Retail Technologies for a Superb Customer Shopping Experience
Date: Tuesday , January 26, 2016
Omnichannel has become a strategic objective for most retailers today. Online retail, with e-Commerce, m-Commerce, and now also s-Commerce (\'buying buttons\' in social media are gaining ground) are driving this phenomenon. Given this reality and contrary to some initial analysis, we can today clearly state that the role of the physical stores is more important than ever.
Physical stores play a key role today, with a clear influence on the final buying decision whatever the final chosen channel. Consumers often still prefer to interact with the brand in physical stores and their products, so they can touch, try and feel them; something that cannot be offered via the online channel. In this way, physical stores will still dominate sales, with more than 95 percent of total sales in the coming years. The shopping experience in physical stores has therefore become a strategic goal for many retailers who are allocating more resources, both financial and human, to ensure they provide the promise of an excellent shopping experience and satisfy increasingly informed and demanding customers who expect higher speed, convenience and personalization in all their interactions with brands. And technology is a clear enabler of these capabilities.
In the stores, we are seeing a growing adoption of new mobile-enabled POS that empower associates more and can influence buying decisions anywhere in the store with assisted sales capabilities and real-time inventory visibility across locations, a key omnichannel capability today. The capacity to support mobile payments is another priority, today clearly driven by key market players such as Apple, Samsung, and banks or even retailers themselves (Walmart has just launched its own mobile payment solution). Or the use of in-store localization technologies such as RFID or beacons that enable new interaction and personalization scenarios. The list of potential technologies is large. Digital signage, smart wallets, augmented reality and others will undoubtedly be increasingly present in our visits to the stores. It is no surprise then that Customer Engagement will be the top IT investment priority over the next three years amongst retailers according to Gartner (Gartner/RIS News Retail Tech Survey 2015).
Related to the physical stores and omni-channel, we must talk about the online channel, which can no longer be considered a threat for the physical stores, but a complement or ally. Thanks to cross-channel scenarios such as buy online pickup in the store (click-and-collect), retailers are reporting an increase in the number of visitors to their physical stores, which in turn provides new sales opportunities. In UK, the most mature market in e-Commerce in Europe, click-and-collect is already chosen by 35 percent of online shoppers, which is expected to double in 2017. According to another study this year by UPS and ComScore, the UPS Press Online Shopper, 45 percent of people have made a new purchase when picking up the purchase in store, among those who have used an in-store pickup option. 70 percent of those who return items to a store will purchase a new item.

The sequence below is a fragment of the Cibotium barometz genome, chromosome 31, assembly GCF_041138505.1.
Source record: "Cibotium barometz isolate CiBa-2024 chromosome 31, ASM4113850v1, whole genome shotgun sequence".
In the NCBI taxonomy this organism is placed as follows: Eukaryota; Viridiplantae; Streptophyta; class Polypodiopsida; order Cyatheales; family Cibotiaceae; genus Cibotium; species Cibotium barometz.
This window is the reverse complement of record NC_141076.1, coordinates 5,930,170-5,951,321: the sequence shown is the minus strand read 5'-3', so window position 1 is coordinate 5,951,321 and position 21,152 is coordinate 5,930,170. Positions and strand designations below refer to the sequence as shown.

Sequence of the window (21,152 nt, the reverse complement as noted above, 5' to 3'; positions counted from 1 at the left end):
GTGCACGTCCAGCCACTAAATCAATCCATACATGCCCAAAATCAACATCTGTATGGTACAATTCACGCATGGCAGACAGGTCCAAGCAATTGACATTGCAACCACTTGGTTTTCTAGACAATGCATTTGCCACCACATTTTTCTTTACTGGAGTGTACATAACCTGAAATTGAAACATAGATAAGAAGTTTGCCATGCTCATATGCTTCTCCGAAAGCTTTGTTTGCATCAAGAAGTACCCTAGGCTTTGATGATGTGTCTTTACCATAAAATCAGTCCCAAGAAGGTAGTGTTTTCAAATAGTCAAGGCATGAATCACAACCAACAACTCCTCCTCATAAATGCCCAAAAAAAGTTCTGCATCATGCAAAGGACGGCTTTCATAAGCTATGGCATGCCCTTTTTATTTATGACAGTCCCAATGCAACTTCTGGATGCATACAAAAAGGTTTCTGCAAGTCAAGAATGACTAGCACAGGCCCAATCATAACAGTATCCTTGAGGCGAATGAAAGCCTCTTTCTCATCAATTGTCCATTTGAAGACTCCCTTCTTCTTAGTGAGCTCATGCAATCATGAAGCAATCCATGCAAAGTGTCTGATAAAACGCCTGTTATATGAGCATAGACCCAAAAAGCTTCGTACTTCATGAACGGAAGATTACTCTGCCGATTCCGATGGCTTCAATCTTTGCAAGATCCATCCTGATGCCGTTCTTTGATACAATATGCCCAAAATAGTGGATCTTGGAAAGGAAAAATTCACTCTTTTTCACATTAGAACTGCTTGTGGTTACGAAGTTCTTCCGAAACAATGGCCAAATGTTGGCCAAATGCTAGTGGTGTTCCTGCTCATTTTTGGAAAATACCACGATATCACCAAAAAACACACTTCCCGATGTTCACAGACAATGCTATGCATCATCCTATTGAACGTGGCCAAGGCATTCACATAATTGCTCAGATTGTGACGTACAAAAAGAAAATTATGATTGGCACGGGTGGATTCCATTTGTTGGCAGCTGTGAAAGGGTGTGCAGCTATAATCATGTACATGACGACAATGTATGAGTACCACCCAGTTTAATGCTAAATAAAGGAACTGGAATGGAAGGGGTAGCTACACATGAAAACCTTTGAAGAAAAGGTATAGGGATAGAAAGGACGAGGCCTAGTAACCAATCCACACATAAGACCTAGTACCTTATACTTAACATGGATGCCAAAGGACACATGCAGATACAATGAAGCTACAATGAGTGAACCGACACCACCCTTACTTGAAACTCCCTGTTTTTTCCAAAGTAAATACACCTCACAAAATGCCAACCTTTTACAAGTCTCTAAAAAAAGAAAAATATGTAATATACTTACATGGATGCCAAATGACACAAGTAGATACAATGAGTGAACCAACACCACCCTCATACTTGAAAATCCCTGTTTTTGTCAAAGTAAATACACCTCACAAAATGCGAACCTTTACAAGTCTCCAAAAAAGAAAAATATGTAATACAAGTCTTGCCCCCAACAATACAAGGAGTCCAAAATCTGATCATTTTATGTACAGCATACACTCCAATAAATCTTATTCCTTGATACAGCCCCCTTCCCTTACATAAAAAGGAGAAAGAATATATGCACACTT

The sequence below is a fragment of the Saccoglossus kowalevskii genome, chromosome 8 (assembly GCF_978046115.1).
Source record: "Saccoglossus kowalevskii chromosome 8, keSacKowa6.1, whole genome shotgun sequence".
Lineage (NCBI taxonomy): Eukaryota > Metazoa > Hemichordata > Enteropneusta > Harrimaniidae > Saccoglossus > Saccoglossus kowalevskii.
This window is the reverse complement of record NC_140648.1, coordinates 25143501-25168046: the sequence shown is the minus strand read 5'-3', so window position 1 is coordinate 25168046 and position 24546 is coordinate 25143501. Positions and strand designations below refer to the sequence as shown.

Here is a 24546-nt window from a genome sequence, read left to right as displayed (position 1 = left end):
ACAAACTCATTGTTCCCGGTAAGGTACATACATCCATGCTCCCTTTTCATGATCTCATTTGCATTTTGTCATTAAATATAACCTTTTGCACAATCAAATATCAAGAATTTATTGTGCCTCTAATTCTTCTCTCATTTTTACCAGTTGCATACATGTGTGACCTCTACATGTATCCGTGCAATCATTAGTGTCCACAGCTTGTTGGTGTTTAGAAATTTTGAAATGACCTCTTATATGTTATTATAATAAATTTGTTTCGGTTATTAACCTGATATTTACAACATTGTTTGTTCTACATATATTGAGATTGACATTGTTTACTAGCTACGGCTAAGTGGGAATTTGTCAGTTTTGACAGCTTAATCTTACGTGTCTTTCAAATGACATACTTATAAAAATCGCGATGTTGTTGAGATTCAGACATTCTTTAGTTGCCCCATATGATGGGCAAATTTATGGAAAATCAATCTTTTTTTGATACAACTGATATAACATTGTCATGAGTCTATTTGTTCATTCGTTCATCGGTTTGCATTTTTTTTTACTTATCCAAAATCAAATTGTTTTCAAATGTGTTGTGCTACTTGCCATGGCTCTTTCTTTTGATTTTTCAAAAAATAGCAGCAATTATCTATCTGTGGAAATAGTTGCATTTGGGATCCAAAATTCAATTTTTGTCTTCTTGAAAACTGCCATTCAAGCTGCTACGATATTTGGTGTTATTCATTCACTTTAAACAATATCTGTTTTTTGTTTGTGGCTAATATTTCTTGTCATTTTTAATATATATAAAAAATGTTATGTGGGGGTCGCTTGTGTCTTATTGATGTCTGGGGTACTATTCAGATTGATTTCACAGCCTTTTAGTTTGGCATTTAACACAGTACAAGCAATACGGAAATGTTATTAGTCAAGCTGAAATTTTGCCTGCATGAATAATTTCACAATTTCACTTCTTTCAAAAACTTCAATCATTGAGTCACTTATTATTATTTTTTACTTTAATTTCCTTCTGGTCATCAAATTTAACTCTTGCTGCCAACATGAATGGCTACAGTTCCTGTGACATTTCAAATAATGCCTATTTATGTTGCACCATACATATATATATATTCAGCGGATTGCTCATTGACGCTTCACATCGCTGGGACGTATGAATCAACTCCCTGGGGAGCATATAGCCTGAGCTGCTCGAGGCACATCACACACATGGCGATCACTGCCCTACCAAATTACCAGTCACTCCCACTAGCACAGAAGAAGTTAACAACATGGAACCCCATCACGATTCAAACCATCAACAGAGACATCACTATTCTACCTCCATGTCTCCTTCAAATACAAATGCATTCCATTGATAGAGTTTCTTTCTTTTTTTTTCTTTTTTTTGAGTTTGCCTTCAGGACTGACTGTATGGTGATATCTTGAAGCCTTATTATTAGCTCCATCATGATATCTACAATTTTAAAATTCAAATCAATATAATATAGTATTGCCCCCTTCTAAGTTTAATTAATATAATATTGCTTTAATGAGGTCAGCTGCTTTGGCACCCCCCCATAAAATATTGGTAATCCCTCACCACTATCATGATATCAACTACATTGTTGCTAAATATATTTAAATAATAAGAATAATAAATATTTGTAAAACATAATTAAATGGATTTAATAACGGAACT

This win-win relationship also benefits the online shopping experience. Store Fulfillment, for example, can reduce the time for online order delivery. This strategy also allows the retailer to increase the inventory turnover ratio in the physical stores, which avoids applying larger discounts in those locations where sales for some products are not so good. Another increasingly common scenario especially for fashion retailers is the opportunity to reserve online and try in the store before buying.
To make these cross-channel scenarios possible, retailers are also adopting new systems that support distributed order management, or the so called Order Management Systems (OMS). The OMS supports cross-channel business rules required for effective order management across channels, including enterprise wide inventory visibility.
Given this reality, a lot of retailers lack a clear omnichannel strategy, mandatory for guiding business decisions and investments in the years to come. From the technological point of view, it means that any IT initiative should be validated against this strategy. As part of these IT strategies, Cloud is also becoming a key element to achieve higher business agility, a must today in a fast changing industry like Retail, once retailers have already overcome past concerns about security and reliability. Cloud adoption allows greater focus on the business, greater capacity to innovate and differentiate, higher scalability across multiple locations and the possibility of adopting lower cost IT operating models. Being business agility a key objective, retailers must also adopt technologies that can be easily adapted and extended for future needs and are very easy to integrate with existing systems to leverage prior IT investments, a key decision factor in most cases.
QUOTE: Thanks to cross-channel scenarios such as buy online pickup in the store (click-and-collect), retailers are reporting an increase in the number of visitors to their physical stores, which in turn provides new sales opportunities.